Executive Briefings

Analyzing Profitability for Motor Carriers

Activity-based costing (ABC) enables motor carriers to analyze different segments of their business for profitability, says Ken Manning, president of Transportation Costing Group. But pinning profitability down precisely can be very difficult in an industry where daily changes in the weather or road conditions or traffic congestion can push a shipment into the red.

"It is very difficult for carriers to say, 'I am profitable here but not there,'" Manning says. "They have to apply some technology and do some deep analysis to be able to break that down and look, for example, at all the freight picked up on Monday vs. Thursday, or picked up from this company in Detroit vs. another customer in Dubuque. We help them break it down by developing costs for individual shipments and matching that up with the revenue that shipment earned. Then we can roll that up by whatever parameters are identified with the shipment." Identifying shipment costs is becoming easier as more carriers adopt on-board recording devices that automatically tally the amount of time spent servicing each shipment, he says.

ABC analysis enables carriers to be more strategic in their decisions, Manning says. "It is like a grocery store that has a sale on meat - it makes sense for them to do that in order to increase profits on other items in the store. A good grocery store manager, though, will know how much he lost on the meat, and that figure had better be less than what he gained on other items. It is the same for trucking companies. A carrier might lose money on freight carried for a customer in one area, but more than make it up with different freight for that customer in another area. So you don't just fire the customer -- you work to make the overall account profitable."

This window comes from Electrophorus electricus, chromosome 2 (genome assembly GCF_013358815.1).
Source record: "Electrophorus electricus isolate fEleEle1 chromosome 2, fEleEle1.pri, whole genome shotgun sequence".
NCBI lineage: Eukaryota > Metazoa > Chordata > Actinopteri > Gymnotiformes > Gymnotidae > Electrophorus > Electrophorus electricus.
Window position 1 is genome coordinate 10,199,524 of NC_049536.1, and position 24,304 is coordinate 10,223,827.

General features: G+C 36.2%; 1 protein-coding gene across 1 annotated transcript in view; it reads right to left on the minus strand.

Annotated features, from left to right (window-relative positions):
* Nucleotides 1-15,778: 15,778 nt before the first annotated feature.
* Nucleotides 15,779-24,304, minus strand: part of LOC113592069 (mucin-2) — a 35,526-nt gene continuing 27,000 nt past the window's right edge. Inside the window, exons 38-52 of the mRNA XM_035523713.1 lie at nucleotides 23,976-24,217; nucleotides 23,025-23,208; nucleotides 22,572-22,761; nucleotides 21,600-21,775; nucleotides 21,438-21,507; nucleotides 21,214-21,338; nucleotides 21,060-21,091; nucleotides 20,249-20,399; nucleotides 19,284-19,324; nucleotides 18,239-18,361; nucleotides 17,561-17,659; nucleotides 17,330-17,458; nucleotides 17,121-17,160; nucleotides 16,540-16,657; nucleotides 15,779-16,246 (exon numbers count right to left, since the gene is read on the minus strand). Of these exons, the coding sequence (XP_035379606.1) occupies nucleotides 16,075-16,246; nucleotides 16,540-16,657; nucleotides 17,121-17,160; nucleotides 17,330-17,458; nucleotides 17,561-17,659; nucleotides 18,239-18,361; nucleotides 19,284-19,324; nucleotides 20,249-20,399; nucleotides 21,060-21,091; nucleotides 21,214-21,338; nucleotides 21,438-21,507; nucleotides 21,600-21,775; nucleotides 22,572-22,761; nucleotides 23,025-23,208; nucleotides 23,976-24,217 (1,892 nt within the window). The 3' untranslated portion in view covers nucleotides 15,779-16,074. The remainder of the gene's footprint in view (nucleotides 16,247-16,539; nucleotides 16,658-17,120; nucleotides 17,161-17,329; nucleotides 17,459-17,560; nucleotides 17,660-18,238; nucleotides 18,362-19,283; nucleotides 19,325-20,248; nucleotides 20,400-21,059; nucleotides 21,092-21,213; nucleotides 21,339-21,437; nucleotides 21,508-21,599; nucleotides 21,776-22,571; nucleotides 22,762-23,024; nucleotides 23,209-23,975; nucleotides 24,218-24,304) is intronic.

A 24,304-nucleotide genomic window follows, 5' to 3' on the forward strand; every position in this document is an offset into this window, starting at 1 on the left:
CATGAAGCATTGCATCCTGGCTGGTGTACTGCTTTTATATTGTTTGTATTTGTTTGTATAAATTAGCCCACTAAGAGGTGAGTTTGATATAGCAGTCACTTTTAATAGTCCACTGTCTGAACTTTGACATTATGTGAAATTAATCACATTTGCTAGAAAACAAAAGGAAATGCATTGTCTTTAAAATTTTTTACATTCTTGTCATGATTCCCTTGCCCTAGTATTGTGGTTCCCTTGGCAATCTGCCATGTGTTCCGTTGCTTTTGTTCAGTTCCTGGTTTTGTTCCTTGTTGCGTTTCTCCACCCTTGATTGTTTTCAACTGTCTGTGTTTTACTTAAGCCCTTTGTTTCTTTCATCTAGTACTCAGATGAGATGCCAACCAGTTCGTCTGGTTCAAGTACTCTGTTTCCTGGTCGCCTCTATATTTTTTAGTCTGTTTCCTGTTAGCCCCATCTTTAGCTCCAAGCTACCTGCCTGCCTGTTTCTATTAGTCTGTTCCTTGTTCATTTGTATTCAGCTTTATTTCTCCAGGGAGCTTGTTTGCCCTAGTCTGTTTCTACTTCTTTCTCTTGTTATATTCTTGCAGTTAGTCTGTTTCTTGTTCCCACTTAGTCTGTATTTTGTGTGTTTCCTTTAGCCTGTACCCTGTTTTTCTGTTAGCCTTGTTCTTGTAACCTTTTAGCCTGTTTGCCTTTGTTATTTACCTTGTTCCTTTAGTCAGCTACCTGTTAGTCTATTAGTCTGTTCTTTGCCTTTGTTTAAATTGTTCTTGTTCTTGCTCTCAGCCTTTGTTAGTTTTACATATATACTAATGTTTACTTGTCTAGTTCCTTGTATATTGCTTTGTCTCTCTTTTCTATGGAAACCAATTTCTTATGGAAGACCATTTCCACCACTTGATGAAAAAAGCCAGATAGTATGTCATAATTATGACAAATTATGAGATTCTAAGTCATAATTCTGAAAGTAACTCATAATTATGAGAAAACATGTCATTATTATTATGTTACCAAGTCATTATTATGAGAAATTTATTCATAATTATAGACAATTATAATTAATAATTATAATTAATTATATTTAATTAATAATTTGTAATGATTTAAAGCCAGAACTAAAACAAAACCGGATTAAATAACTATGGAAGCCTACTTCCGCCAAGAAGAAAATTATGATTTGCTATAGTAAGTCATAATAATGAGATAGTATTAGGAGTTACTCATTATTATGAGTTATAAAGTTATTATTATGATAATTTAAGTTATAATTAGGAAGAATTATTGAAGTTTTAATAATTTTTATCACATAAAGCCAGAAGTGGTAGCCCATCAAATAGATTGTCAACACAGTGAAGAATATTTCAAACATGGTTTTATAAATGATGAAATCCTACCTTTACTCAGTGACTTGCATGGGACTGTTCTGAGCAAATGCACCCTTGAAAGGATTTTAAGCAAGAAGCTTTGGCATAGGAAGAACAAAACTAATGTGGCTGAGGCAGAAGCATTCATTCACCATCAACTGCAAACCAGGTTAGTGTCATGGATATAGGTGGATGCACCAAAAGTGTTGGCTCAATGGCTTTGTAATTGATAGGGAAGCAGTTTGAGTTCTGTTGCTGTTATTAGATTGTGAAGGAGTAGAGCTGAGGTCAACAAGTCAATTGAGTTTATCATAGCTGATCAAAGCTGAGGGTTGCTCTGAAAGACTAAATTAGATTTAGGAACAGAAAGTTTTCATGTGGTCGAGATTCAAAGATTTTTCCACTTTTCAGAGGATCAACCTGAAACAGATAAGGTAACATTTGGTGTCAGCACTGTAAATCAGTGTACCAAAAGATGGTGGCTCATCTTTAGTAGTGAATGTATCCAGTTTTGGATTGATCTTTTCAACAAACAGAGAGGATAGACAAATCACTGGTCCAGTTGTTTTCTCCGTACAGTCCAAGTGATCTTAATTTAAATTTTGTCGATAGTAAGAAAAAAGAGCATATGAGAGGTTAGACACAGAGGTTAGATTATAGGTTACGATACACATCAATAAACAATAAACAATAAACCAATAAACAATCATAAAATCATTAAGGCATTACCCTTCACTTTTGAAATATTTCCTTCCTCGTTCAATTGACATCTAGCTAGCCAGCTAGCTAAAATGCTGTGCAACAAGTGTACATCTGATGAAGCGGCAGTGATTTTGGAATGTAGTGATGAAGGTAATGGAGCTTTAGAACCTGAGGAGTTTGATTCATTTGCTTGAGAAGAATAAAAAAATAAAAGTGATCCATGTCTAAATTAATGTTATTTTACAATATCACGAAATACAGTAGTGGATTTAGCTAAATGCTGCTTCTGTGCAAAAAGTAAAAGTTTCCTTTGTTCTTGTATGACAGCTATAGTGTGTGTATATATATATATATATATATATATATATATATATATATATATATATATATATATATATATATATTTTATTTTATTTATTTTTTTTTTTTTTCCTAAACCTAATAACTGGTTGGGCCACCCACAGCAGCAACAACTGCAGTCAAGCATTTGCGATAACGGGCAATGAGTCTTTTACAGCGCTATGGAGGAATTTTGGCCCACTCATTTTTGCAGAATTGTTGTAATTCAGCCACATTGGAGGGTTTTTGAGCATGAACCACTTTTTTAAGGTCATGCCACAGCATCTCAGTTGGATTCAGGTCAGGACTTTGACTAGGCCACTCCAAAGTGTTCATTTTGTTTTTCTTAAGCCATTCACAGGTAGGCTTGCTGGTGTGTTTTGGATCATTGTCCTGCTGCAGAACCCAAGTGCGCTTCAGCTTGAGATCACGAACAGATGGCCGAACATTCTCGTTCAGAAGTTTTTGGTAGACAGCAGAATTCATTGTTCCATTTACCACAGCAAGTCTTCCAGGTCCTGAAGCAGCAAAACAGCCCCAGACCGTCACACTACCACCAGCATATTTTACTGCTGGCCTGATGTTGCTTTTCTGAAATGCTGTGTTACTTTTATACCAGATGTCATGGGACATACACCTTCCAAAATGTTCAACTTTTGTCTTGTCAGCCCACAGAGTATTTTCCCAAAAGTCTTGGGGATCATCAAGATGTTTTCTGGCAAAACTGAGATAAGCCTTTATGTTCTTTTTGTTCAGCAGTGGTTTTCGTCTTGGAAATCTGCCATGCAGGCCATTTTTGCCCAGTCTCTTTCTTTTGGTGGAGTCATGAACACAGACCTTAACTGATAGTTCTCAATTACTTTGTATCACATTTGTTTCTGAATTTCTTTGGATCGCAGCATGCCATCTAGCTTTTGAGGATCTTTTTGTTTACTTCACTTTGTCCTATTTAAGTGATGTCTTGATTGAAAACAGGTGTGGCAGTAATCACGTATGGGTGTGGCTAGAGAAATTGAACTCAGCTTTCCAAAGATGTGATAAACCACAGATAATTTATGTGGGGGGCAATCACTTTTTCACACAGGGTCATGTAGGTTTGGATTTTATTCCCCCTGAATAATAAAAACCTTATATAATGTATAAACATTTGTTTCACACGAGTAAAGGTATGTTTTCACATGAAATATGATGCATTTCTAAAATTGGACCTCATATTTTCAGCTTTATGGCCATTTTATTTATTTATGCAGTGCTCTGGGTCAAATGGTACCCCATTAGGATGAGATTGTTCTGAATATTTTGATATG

To view this video in its entirety, click here.

"It is very difficult for carriers to say, 'I am profitable here but not there,'" Manning says. "They have to apply some technology and do some deep analysis to be able to break that down and look, for example, at all the freight picked up on Monday vs. Thursday, or picked up from this company in Detroit vs. another customer in Dubuque. We help them break it down by developing costs for individual shipments and matching that up with the revenue that shipment earned. Then we can roll that up by whatever parameters are identified with the shipment." Identifying shipment costs is becoming easier as more carriers adopt on-board recording devices that automatically tally the amount of time spent servicing each shipment, he says.

ABC analysis enables carriers to be more strategic in their decisions, Manning says. "It is like a grocery store that has a sale on meat - it makes sense for them to do that in order to increase profits on other items in the store. A good grocery store manager, though, will know how much he lost on the meat, and that figure had better be less than what he gained on other items. It is the same for trucking companies. A carrier might lose money on freight carried for a customer in one area, but more than make it up with different freight for that customer in another area. So you don't just fire the customer -- you work to make the overall account profitable."

To view this video in its entirety, click here.